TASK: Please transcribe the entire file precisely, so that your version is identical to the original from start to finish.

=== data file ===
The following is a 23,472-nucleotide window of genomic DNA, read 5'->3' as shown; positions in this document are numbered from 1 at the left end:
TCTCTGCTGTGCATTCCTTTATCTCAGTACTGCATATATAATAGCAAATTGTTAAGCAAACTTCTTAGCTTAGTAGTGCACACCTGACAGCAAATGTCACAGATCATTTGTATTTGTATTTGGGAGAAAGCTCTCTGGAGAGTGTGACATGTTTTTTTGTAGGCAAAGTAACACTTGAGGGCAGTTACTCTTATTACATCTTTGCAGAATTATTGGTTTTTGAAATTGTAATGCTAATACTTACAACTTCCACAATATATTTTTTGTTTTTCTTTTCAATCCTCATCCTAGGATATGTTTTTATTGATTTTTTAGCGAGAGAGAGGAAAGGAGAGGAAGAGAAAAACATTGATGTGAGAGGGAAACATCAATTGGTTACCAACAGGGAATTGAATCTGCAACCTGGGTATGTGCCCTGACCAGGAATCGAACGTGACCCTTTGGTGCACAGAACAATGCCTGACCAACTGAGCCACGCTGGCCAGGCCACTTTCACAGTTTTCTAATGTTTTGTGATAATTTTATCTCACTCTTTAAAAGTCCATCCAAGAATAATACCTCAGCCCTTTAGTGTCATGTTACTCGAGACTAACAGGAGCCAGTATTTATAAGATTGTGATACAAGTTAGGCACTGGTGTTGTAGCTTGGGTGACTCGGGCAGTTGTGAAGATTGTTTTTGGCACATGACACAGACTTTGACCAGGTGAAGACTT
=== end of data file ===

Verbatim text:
The following is a 23,472-nucleotide window of genomic DNA, read 5'->3' as shown; positions in this document are numbered from 1 at the left end:
TCTCTGCTGTGCATTCCTTTATCTCAGTACTGCATATATAATAGCAAATTGTTAAGCAAACTTCTTAGCTTAGTAGTGCACACCTGACAGCAAATGTCACAGATCATTTGTATTTGTATTTGGGAGAAAGCTCTCTGGAGAGTGTGACATGTTTTTTTGTAGGCAAAGTAACACTTGAGGGCAGTTACTCTTATTACATCTTTGCAGAATTATTGGTTTTTGAAATTGTAATGCTAATACTTACAACTTCCACAATATATTTTTTGTTTTTCTTTTCAATCCTCATCCTAGGATATGTTTTTATTGATTTTTTAGCGAGAGAGAGGAAAGGAGAGGAAGAGAAAAACATTGATGTGAGAGGGAAACATCAATTGGTTACCAACAGGGAATTGAATCTGCAACCTGGGTATGTGCCCTGACCAGGAATCGAACGTGACCCTTTGGTGCACAGAACAATGCCTGACCAACTGAGCCACGCTGGCCAGGCCACTTTCACAGTTTTCTAATGTTTTGTGATAATTTTATCTCACTCTTTAAAAGTCCATCCAAGAATAATACCTCAGCCCTTTAGTGTCATGTTACTCGAGACTAACAGGAGCCAGTATTTATAAGATTGTGATACAAGTTAGGCACTGGTGTTGTAGCTTGGGTGACTCGGGCAGTTGTGAAGATTGTTTTTGGCACATGACACAGACTTTGACCAGGTGAAGACTT